That was a good piece, Ben, thank you for sharing. I’ve read similar and can offer only my three cents worth, all my own opinion and limited experience, nothing more. Here’s the piece Ben shared in comments just for reader context of my lengthy reply: http://www.salon.com/2011/11/15/how_ptsd_took_over_america/ The questions/points taken from the article are in bold and my responses are in italics as follows:
Defining PTSD: Psychological rupturing is apt for many of us where a steady barrage of abuses/events as I have experienced one on the heels of another for several years running (for some this lasts decades as in a woman I knew who was held captive by her husband/boyfriend for years) is the catalyst for the full-out condition. I was the last person I would ever think of having PTSD. It was always the victims of violence I worked with or the “weak” people who couldn’t cope with life’s speed bumps… or so I thought… until it happened to me. The thing is sometimes when it is happening, you don’t even know it until afterward… when it all hits you at once…
Over diagnosed? What isn’t? You name it. It’s over-diagnosed, over-prescribed, etc. Why is this? Certainly nothing to do with the patients but the lazy medical community who don’t want to spend the time figuring out exactly what the problem(s) is/are. Drive through medical diagnosis is rampant. A cousin of mine died at a young 52 because of it.
Symptoms: Yes, it’s very hard to even understand when it is happening to you, you cannot make sense of why in any way, shape or form. I liken it to system shocks that just won’t stop. Just when you’ve made sense of things and are able to inch forward, here comes another trainload of shocks/abuses/harm and there you go again, your psyche and coping abilities hammered flat down under the wheels of another determined train.
Disempowering: No. For some who are seeking a label as an excuse for their choices/behaviors, perhaps. I know what “victim mentality” is and I do not like it. ie: “I was abused as a child” came up so often in inmate reports when I worked in Corrections as an excuse that I wanted to vomit. I wanted to say: “But you are an adult now, you realize this, so what can you do about it NOW for yourself?” Especially where repeat offences and recidivism was the pattern. You have only to look at what I’ve done in my life and who I am to know that it takes a great deal to disempower me. PTSD achieved that, I didn’t write for a very long time. Sad for one who claimed to be a writer at just age six because I knew what I wanted to do even then. I’m slowly getting there again.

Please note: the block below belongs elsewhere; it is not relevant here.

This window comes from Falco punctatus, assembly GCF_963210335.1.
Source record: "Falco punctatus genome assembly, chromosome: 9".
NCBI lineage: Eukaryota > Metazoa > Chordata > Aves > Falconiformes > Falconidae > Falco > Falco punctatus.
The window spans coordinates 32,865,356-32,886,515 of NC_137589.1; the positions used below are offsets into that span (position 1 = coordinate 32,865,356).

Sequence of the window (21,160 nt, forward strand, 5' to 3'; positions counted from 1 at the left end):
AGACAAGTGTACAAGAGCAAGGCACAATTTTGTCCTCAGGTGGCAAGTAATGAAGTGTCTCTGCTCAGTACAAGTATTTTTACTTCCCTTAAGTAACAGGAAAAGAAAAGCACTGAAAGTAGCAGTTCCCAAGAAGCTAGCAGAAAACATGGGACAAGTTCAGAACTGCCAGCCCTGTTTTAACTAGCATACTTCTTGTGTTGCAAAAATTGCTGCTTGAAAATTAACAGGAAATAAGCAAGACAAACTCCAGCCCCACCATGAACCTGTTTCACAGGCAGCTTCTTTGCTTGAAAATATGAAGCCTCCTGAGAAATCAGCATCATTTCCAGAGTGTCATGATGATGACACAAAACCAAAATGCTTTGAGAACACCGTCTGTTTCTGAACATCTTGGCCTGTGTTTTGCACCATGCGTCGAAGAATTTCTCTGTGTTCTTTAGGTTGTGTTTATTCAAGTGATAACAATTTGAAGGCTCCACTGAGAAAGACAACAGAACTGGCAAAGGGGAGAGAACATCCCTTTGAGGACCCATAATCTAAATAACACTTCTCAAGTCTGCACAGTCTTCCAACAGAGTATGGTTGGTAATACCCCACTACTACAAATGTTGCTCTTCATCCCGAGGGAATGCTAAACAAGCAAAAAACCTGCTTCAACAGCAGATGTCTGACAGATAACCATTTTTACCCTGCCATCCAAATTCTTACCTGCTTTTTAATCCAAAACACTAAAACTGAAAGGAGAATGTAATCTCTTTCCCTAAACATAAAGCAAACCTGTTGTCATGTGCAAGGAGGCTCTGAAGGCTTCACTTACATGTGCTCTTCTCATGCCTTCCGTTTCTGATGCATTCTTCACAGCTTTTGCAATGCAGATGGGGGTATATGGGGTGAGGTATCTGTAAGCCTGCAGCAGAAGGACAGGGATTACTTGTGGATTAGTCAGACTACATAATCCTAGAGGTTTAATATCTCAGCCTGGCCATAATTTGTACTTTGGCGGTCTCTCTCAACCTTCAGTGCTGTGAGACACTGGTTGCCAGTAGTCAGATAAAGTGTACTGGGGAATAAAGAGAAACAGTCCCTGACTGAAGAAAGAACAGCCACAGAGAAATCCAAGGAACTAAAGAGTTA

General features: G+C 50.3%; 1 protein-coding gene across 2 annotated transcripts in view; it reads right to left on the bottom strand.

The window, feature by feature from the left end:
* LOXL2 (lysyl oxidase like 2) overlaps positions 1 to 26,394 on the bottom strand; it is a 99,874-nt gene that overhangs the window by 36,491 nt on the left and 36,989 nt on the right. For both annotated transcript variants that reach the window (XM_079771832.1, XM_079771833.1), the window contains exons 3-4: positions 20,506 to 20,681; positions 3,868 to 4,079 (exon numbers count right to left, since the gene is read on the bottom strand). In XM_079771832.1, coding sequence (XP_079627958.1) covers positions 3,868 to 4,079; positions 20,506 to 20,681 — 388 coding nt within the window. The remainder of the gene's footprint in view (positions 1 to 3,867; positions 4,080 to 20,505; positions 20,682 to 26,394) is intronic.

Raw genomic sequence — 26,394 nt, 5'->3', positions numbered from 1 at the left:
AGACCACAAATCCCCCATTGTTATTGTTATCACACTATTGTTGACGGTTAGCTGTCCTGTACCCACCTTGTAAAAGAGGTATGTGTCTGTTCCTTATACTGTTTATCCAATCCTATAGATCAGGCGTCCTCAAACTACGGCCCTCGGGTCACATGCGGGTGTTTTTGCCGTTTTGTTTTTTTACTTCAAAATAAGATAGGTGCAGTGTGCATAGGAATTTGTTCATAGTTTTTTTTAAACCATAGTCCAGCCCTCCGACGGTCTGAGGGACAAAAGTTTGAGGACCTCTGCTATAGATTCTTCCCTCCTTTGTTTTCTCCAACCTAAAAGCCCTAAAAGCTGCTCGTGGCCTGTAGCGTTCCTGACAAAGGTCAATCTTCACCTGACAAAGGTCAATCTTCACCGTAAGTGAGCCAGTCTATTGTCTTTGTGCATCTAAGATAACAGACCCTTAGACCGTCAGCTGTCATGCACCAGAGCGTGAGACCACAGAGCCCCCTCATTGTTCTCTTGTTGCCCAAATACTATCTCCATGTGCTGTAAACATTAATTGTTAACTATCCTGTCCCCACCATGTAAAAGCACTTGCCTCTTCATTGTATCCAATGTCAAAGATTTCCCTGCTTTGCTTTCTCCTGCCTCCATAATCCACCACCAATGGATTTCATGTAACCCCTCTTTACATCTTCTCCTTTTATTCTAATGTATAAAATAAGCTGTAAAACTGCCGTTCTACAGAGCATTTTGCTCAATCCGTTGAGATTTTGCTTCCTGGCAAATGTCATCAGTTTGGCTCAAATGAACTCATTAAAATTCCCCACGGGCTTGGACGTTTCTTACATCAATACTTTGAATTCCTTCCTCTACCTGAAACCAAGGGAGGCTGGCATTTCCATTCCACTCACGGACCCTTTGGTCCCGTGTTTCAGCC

Over medication: This only counts if you take them and/or abuse them. But again, who is doing the over-medicating? I really detest anything that smacks of blaming the victim/survivor in any way for anything. That’s a cop-out and does not help anyone. Least of all the victim/survivor. This is where trust in an authority figure can be violated because if we are in that fragile state, we trust them to make decisions for us because it is all too much for us to think whether we should even wear one sock or two.
Post Traumatic growth: This is the end of the curve when one is healed from the blows, as well as can be, as I understand it. Nobody endures PTSD with the intent of “staying there” but then could we not say the same of “depression?” The studies on the malleability of the brain and the way it functions play a part here, too. Sometimes, it just shuts us down. As in my case. Blackout blinds for eyelids, nothing, nothing, nothing. Then just when I was coming back from that, another blow. Then nothing, nothing, nothing. Then just when I was coming back from that, another blow… and so on and so on and so on. Growth can only really occur when we are at the end of the curve because each blow threw me back down again. Hoping I am nearing the end of the curve soon. That is when I think we can actually move on without the weight of it all pulling us down. Takes a fair amount of learning and processing and application in my limited experience and I feel for those who cannot even get past the processing stage, it is a horrid, horrid, horrid place to be stuck.